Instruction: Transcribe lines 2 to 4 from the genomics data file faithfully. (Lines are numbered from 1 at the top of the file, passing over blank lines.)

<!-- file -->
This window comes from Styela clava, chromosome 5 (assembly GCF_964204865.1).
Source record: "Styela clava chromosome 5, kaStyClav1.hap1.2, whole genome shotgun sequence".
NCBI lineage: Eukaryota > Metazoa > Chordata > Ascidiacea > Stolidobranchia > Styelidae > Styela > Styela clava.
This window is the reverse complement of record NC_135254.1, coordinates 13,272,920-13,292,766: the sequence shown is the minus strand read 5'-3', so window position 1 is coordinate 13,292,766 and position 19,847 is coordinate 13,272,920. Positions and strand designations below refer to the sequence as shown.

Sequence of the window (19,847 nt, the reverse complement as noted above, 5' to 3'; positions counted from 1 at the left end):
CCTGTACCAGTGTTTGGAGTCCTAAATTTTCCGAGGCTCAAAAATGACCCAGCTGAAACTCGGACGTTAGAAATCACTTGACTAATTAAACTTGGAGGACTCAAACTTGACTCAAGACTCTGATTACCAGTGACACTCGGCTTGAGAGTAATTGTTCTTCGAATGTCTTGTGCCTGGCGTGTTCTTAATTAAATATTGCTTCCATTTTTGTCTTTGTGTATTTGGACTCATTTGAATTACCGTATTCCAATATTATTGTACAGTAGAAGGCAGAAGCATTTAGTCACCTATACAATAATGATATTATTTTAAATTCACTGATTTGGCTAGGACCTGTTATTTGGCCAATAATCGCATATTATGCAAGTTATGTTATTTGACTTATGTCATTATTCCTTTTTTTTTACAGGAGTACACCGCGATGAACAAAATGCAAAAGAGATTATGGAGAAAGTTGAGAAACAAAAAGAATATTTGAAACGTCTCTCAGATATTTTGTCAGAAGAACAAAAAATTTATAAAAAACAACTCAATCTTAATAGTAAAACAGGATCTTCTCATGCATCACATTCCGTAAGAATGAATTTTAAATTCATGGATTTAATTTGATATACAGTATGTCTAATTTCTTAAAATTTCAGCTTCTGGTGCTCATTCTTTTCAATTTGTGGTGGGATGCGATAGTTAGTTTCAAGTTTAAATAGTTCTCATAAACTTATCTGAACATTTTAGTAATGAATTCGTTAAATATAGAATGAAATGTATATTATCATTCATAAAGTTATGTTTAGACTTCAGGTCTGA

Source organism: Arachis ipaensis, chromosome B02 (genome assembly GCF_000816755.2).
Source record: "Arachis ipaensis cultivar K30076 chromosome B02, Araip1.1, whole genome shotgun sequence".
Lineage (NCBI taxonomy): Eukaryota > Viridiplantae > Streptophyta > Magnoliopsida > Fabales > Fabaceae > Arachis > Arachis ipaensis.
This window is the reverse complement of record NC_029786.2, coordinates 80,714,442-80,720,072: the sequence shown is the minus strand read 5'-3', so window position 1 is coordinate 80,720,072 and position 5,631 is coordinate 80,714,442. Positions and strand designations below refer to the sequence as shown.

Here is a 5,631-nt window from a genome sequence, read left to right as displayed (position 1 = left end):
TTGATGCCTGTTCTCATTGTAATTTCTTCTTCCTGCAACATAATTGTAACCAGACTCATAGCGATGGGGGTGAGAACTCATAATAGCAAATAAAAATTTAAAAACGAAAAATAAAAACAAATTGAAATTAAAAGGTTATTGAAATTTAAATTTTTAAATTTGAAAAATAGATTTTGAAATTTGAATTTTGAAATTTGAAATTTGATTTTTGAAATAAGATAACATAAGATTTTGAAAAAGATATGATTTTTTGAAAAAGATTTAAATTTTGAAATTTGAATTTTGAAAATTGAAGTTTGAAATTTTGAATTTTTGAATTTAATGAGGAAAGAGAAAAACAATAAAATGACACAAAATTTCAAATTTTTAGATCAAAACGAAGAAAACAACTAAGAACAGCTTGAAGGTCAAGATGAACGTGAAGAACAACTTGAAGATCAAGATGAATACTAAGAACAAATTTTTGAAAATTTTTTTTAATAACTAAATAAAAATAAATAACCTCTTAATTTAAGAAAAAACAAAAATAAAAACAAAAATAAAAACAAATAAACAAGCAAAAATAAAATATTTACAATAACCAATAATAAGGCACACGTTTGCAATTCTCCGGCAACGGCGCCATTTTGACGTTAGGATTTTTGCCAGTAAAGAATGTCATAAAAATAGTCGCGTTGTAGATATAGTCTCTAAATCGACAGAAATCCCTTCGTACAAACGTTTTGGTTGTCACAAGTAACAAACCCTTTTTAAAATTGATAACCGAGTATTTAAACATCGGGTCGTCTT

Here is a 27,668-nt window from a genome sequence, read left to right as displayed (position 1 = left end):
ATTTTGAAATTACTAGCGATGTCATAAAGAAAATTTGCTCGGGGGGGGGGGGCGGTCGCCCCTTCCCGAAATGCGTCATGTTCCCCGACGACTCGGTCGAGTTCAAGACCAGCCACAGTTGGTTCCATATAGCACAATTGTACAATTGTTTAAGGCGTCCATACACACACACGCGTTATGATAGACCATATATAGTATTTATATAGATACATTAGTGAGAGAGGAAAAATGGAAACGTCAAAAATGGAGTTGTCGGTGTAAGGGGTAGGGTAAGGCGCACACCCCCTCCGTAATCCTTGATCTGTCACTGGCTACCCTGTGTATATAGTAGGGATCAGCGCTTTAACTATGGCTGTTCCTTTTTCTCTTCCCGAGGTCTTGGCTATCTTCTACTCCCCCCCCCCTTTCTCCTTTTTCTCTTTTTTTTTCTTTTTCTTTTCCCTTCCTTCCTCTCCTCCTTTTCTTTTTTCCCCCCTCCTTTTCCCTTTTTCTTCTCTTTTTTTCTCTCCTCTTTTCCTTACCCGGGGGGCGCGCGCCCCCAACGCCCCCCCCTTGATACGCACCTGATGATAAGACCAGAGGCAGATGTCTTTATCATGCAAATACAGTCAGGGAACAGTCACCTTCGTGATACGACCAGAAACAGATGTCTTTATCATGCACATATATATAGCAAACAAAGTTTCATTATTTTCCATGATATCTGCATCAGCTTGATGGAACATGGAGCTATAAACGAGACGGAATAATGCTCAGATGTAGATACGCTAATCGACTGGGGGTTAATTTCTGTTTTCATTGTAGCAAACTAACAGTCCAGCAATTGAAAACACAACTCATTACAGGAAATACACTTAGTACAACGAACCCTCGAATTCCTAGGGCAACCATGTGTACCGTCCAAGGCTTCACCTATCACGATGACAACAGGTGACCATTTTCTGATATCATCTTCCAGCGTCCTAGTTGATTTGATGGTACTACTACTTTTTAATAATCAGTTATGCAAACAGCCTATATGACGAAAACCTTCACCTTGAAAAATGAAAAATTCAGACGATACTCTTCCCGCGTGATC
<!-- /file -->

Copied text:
Source record: "Styela clava chromosome 5, kaStyClav1.hap1.2, whole genome shotgun sequence".
NCBI lineage: Eukaryota > Metazoa > Chordata > Ascidiacea > Stolidobranchia > Styelidae > Styela > Styela clava.
This window is the reverse complement of record NC_135254.1, coordinates 13,272,920-13,292,766: the sequence shown is the minus strand read 5'-3', so window position 1 is coordinate 13,292,766 and position 19,847 is coordinate 13,272,920. Positions and strand designations below refer to the sequence as shown.